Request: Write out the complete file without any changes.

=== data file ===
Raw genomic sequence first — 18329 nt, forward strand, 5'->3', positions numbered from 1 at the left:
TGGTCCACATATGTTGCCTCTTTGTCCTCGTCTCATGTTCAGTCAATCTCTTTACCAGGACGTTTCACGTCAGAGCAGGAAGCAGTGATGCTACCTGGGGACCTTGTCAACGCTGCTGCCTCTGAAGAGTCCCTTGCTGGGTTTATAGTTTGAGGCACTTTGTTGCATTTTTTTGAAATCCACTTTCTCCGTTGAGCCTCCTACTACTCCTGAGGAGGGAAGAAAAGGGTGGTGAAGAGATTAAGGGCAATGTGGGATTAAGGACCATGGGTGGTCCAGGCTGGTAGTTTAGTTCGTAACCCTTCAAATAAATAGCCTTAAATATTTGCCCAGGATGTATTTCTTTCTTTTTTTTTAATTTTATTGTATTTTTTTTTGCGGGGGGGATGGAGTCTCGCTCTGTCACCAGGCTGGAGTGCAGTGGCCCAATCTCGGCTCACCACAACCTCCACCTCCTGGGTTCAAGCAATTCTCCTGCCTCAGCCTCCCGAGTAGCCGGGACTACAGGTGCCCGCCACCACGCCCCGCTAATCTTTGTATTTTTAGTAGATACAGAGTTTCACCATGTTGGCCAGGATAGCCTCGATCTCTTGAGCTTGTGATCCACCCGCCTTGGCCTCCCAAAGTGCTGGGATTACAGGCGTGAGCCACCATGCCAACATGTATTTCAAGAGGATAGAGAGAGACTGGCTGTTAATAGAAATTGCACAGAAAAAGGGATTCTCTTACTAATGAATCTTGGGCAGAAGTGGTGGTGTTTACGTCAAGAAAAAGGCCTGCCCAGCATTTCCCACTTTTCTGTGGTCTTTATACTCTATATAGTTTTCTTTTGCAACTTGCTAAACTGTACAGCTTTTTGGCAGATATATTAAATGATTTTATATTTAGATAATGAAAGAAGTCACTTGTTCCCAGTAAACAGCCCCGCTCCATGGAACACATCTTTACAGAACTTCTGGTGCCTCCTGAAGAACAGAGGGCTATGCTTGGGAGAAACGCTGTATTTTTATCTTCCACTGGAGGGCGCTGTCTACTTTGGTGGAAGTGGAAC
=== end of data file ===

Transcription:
Raw genomic sequence first — 18329 nt, forward strand, 5'->3', positions numbered from 1 at the left:
TGGTCCACATATGTTGCCTCTTTGTCCTCGTCTCATGTTCAGTCAATCTCTTTACCAGGACGTTTCACGTCAGAGCAGGAAGCAGTGATGCTACCTGGGGACCTTGTCAACGCTGCTGCCTCTGAAGAGTCCCTTGCTGGGTTTATAGTTTGAGGCACTTTGTTGCATTTTTTTGAAATCCACTTTCTCCGTTGAGCCTCCTACTACTCCTGAGGAGGGAAGAAAAGGGTGGTGAAGAGATTAAGGGCAATGTGGGATTAAGGACCATGGGTGGTCCAGGCTGGTAGTTTAGTTCGTAACCCTTCAAATAAATAGCCTTAAATATTTGCCCAGGATGTATTTCTTTCTTTTTTTTTAATTTTATTGTATTTTTTTTTGCGGGGGGGATGGAGTCTCGCTCTGTCACCAGGCTGGAGTGCAGTGGCCCAATCTCGGCTCACCACAACCTCCACCTCCTGGGTTCAAGCAATTCTCCTGCCTCAGCCTCCCGAGTAGCCGGGACTACAGGTGCCCGCCACCACGCCCCGCTAATCTTTGTATTTTTAGTAGATACAGAGTTTCACCATGTTGGCCAGGATAGCCTCGATCTCTTGAGCTTGTGATCCACCCGCCTTGGCCTCCCAAAGTGCTGGGATTACAGGCGTGAGCCACCATGCCAACATGTATTTCAAGAGGATAGAGAGAGACTGGCTGTTAATAGAAATTGCACAGAAAAAGGGATTCTCTTACTAATGAATCTTGGGCAGAAGTGGTGGTGTTTACGTCAAGAAAAAGGCCTGCCCAGCATTTCCCACTTTTCTGTGGTCTTTATACTCTATATAGTTTTCTTTTGCAACTTGCTAAACTGTACAGCTTTTTGGCAGATATATTAAATGATTTTATATTTAGATAATGAAAGAAGTCACTTGTTCCCAGTAAACAGCCCCGCTCCATGGAACACATCTTTACAGAACTTCTGGTGCCTCCTGAAGAACAGAGGGCTATGCTTGGGAGAAACGCTGTATTTTTATCTTCCACTGGAGGGCGCTGTCTACTTTGGTGGAAGTGGAAC